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Solar Impulse's team chief Bertrand Piccard, left, and Solar Impulse's Chief Executive Officer and pilot Andre Borschberg celebrate after successfully landing the solar-powered HB-SIA prototype airplane after its first successful night flight attempt at Payerne airport, Switzerland, on Thursday, July 8, 2010. The aircraft took off July 7 at 06:51 a.m. and reached an altitude of 28,543 feet by the end of the day. It then slowly descent to 4,921 feet and flew during the night on the batteries, charged during the day by 12,000 solar cells, which powered the four electric motors. It landed July 8 at 09.00 a.m. for a flight time of 26 hours 9 minutes setting the longest and highest flight ever made by a solar plane. (AP Photo/Keystone, Dominic Favre, Pool)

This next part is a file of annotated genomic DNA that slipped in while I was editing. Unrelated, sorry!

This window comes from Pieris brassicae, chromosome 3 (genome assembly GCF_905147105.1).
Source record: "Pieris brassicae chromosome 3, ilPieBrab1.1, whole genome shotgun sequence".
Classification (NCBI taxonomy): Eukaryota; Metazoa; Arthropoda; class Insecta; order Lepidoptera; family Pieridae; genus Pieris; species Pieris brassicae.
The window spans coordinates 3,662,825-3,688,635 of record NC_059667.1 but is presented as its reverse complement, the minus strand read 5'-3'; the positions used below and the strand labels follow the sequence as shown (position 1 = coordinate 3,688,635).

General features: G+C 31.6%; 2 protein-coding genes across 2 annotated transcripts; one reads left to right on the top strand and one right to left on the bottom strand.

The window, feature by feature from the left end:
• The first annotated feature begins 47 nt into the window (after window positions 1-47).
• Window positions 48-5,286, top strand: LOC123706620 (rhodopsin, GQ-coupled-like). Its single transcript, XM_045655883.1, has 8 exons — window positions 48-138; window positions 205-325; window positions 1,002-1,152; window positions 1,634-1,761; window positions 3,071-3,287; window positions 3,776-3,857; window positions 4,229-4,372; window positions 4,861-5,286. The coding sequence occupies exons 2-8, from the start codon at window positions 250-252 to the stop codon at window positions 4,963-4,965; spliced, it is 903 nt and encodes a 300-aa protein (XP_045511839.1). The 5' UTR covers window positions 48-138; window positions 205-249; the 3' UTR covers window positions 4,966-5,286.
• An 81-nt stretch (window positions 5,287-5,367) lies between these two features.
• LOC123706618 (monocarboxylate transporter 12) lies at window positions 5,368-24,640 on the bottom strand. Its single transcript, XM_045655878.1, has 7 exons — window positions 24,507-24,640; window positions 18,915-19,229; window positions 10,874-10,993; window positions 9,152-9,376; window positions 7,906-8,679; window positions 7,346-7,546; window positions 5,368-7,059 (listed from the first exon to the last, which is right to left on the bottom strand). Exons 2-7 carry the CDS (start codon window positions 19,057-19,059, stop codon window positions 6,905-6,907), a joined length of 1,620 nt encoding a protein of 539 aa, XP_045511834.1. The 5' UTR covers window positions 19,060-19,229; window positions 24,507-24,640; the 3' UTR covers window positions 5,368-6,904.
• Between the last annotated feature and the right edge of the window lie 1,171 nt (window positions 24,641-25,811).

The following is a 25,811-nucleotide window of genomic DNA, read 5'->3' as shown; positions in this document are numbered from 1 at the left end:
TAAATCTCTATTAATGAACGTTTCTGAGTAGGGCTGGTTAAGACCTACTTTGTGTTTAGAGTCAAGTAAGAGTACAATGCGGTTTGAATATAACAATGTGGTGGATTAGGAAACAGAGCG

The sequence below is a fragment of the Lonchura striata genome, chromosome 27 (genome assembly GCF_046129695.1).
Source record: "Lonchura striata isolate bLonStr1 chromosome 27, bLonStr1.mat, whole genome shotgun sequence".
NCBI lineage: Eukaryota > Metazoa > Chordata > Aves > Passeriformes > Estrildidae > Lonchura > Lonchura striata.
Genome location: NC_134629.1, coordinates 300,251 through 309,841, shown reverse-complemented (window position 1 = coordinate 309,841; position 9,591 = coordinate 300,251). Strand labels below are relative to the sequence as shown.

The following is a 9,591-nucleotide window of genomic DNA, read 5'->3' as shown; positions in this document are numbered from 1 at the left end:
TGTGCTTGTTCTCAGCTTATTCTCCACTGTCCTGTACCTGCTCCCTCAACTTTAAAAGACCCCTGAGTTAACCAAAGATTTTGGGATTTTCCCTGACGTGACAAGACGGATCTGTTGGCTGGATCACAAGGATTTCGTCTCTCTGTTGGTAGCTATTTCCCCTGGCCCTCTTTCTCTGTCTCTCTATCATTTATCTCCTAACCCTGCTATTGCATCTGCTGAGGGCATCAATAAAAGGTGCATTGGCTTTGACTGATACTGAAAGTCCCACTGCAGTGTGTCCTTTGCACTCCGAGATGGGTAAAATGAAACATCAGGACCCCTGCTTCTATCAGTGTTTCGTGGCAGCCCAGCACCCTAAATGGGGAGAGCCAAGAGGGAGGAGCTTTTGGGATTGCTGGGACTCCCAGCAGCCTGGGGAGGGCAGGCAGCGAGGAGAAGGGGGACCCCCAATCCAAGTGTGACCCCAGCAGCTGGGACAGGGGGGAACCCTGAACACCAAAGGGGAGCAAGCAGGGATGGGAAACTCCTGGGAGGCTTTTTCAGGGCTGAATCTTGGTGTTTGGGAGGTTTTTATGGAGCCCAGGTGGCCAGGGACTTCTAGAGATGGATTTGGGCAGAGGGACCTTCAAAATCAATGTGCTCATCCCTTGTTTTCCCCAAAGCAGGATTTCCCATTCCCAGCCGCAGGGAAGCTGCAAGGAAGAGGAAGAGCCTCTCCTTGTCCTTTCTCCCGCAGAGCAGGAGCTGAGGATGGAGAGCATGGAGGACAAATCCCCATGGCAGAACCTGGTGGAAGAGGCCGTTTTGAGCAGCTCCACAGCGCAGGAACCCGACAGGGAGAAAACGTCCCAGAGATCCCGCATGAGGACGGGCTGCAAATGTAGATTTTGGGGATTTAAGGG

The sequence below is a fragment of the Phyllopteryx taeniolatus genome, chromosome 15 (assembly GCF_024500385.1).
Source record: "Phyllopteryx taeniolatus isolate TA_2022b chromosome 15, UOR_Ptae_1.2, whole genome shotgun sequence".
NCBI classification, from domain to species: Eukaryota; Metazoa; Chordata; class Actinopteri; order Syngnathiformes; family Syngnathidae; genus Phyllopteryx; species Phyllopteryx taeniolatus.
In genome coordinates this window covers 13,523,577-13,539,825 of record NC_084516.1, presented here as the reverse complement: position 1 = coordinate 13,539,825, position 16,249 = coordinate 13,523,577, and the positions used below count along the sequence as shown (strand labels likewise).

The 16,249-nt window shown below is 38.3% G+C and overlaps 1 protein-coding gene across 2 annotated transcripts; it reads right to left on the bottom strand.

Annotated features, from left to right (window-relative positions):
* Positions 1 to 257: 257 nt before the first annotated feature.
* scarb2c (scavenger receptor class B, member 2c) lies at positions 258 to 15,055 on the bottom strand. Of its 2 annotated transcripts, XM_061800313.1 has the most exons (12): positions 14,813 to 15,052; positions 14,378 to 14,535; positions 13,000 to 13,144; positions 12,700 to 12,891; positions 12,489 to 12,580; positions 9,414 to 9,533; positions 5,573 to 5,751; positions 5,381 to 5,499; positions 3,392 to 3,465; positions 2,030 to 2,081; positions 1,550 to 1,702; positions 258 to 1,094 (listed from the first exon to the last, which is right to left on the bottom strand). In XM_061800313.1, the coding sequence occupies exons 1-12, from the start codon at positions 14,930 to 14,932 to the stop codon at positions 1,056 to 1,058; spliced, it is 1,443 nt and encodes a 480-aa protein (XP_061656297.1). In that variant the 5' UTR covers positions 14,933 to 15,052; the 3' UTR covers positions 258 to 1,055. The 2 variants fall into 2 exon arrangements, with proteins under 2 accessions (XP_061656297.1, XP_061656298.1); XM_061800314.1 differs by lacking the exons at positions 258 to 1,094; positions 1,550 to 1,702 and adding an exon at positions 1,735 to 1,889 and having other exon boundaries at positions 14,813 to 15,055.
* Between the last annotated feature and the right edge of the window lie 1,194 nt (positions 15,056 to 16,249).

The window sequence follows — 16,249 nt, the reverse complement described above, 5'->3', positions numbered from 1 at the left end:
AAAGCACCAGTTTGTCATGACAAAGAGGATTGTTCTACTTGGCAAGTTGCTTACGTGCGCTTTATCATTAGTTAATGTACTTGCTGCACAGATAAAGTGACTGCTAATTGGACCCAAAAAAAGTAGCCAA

Photo by: Dominic Favre
Solar Impulse's team chief Bertrand Piccard, left, and Solar Impulse's Chief Executive Officer and pilot Andre Borschberg celebrate after successfully landing the solar-powered HB-SIA prototype airplane after its first successful night flight attempt at Payerne airport, Switzerland, on Thursday, July 8, 2010. The aircraft took off July 7 at 06:51 a.m. and reached an altitude of 28,543 feet by the end of the day. It then slowly descent to 4,921 feet and flew during the night on the batteries, charged during the day by 12,000 solar cells, which powered the four electric motors. It landed July 8 at 09.00 a.m. for a flight time of 26 hours 9 minutes setting the longest and highest flight ever made by a solar plane. (AP Photo/Keystone, Dominic Favre, Pool)

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